The Witcher 3: Wild Hunt is less a game and more an experience. It thrusts you into a world ravaged by war and magic with the raw candor and storytelling that immerses the player. Its finest points weave the development of characters without the typical restrictions of modern titles, openly discussing the grotesque and evil nature of humanity without filter. It is the type of weaving that is often restricted to novels and fantastical narratives.
What this creates is an ambience that is easy to get lost in. This is an experience touting a story that “could” be completed in about 20 or so hours, there’s the opportunity to lose yourself for over 200. It’s so easy to lose yourself at times that the sunrise and gentle sway of the trees with ambient wind and howling in the distance will give you pause, often more than once.
The abundance of visual fidelity and ambient sound isn’t enough for some people. For those folks there is the meme-worthy laundry list of Geralt one-liners when he talks about his favorite pastime: Gwent. Hearing the stern aged warriors grumble, “I could really go for …. Some cards …. Specifically …. Gwent” is not only ridiculous but almost humanizing in a way you’d never expect out of the white wolf.
So what does the Witcher 3: Wild Hunt offer to the gaming community? A community that cares.
Community, DRM and DLC
CD Projekt Red has long been known for their ambivalence towards DRM, marketing and business planning. Their focus has always been to create a game worthy of playing without concerning themselves with the obstacles that surround the development. In part, it was this demeanor that raised a few brows when the conflict between CDPR and Green Man Gaming arose, one that shared an exchange of open letters and the inevitable acknowledgement that it exists, and they do not appreciate its existence. With it came a certain stride, however. CDPR and the launching of GOG Galaxy with the Witcher 3: Wild Hunt was a huge step in a new direction, and interference like this was temporary.
The company strives to provide the gaming community with a recipe of nostalgia, whether it’s the service of GOG with its exuberant list of classic titles, or the homage to the golden era of gaming where companies continued to patch, update, and release additional content for games with no additional charge, the era pre-DLC. CDPR prior to the Witcher 3: Wild Hunt maintained that nostalgic freedom, and looked to make a change with its newest title, a return to the original definition of an “expansion” and its newly absorbed title of “DLC.”
The Witcher 3: Wild Hunt contains more than a dozen expected DLC updates that make minor, but appreciated changes. Beginning with the Temerian Armor set and the Beard and Hairstyle customization, the DLC continues to release snippets of new content in regular intervals. Its largest stray from previous titles is the release of an expansion pass, a first for the Witcher franchise; however this DLC aims to stray from other titles that provide one or two hours of gameplay in exchange for unreasonably high prices. In exchange for the price, gamers are provided with upwards of 20 hours of content. This “DLC” is more of an expansion pack with the modern title of DLC, than what gamers have come to expect out of financially-focused gaming companies. Whether this model backfires or proves an agent of change is yet to be seen. There’s hope it will be the latter.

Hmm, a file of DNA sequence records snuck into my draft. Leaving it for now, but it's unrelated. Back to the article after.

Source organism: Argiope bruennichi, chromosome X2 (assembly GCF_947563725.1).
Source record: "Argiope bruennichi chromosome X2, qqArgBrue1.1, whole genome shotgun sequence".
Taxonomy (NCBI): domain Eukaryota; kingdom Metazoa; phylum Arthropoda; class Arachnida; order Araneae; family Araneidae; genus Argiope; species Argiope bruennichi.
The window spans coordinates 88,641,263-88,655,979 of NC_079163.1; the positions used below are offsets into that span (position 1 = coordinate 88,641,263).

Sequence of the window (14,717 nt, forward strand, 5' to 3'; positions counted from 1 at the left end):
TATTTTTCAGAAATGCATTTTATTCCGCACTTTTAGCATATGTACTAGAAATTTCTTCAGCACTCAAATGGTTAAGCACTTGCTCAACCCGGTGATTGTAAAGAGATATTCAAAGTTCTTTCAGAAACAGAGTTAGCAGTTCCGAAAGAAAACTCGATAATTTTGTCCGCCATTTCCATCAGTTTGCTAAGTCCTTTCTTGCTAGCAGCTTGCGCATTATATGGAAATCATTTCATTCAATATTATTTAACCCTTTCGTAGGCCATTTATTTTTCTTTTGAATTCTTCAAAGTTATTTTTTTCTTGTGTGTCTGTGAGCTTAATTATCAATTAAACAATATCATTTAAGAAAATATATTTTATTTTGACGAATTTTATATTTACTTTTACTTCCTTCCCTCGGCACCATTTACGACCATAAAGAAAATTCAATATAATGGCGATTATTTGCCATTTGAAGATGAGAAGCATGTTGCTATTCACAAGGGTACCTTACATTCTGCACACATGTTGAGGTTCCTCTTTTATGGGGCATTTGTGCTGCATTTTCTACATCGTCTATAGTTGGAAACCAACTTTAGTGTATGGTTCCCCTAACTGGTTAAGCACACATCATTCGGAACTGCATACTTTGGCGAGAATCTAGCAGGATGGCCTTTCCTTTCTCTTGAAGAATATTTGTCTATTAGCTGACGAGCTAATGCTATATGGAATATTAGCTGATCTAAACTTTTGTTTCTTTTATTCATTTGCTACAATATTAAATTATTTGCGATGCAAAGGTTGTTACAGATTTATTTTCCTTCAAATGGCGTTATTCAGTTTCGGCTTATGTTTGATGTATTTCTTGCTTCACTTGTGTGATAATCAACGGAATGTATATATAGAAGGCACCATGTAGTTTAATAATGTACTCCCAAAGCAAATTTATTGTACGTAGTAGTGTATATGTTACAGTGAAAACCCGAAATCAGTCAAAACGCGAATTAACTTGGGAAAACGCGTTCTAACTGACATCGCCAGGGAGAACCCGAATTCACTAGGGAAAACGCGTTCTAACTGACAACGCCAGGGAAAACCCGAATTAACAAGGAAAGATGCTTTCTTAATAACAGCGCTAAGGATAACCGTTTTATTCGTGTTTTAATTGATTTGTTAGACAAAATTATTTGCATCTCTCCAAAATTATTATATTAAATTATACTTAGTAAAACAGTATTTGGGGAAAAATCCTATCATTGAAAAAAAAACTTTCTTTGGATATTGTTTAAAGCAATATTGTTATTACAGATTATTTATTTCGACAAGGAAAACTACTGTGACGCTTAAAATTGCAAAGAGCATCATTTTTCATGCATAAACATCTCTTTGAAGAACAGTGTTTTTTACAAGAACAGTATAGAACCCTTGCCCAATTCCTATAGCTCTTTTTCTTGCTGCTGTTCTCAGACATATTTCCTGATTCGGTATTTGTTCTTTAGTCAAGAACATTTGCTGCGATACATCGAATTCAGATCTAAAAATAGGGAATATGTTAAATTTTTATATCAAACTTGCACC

Afterall, CD Projekt Red’s co-founder and CEO Marcin Iwinski aims to make a statement against the trend toward high-priced, low-content DLC, stating in an interview with IGN that “we, as gamers, would like to be treated this way, ‘Hey, give me free DLC.’ It doesn’t have to be something huge. And I’m saying we aren’t giving out huge stuff, we aren’t giving tens of hours of storyline here, we are giving small bits of pieces that don’t cost a lot. And I think people would feel better about our game, and so they will enjoy the adventure even more.” This is the type of statement the gaming community can get behind, and many hope this encourages some change in the direction of future DLC releases. At the very least it inspires some hope.
The Game, the Mechanics
The gameplay sets you into an open world environment with the freedom to roam and explore at will, whether you’re a fan of keyboard and mouse of gamepad, the PC version offers both. It does seem at times that the game was designed with gamepads in mind, and it may be bias but it feels significantly smoother than the keyboard and mouse option. On consoles the choice is simple. With freedom comes opportunity and the ability to lose yourself, those “200+ hours” previously stated come from opening the map and staring at the countless question marks that represent seemingly random locations to explore. At times you’ll find a guarded treasure, a small town, a new quest to embark on, or a camp filled with bandits. If you’re aching for wanderlust then this will keep you going, quite literally, for hours.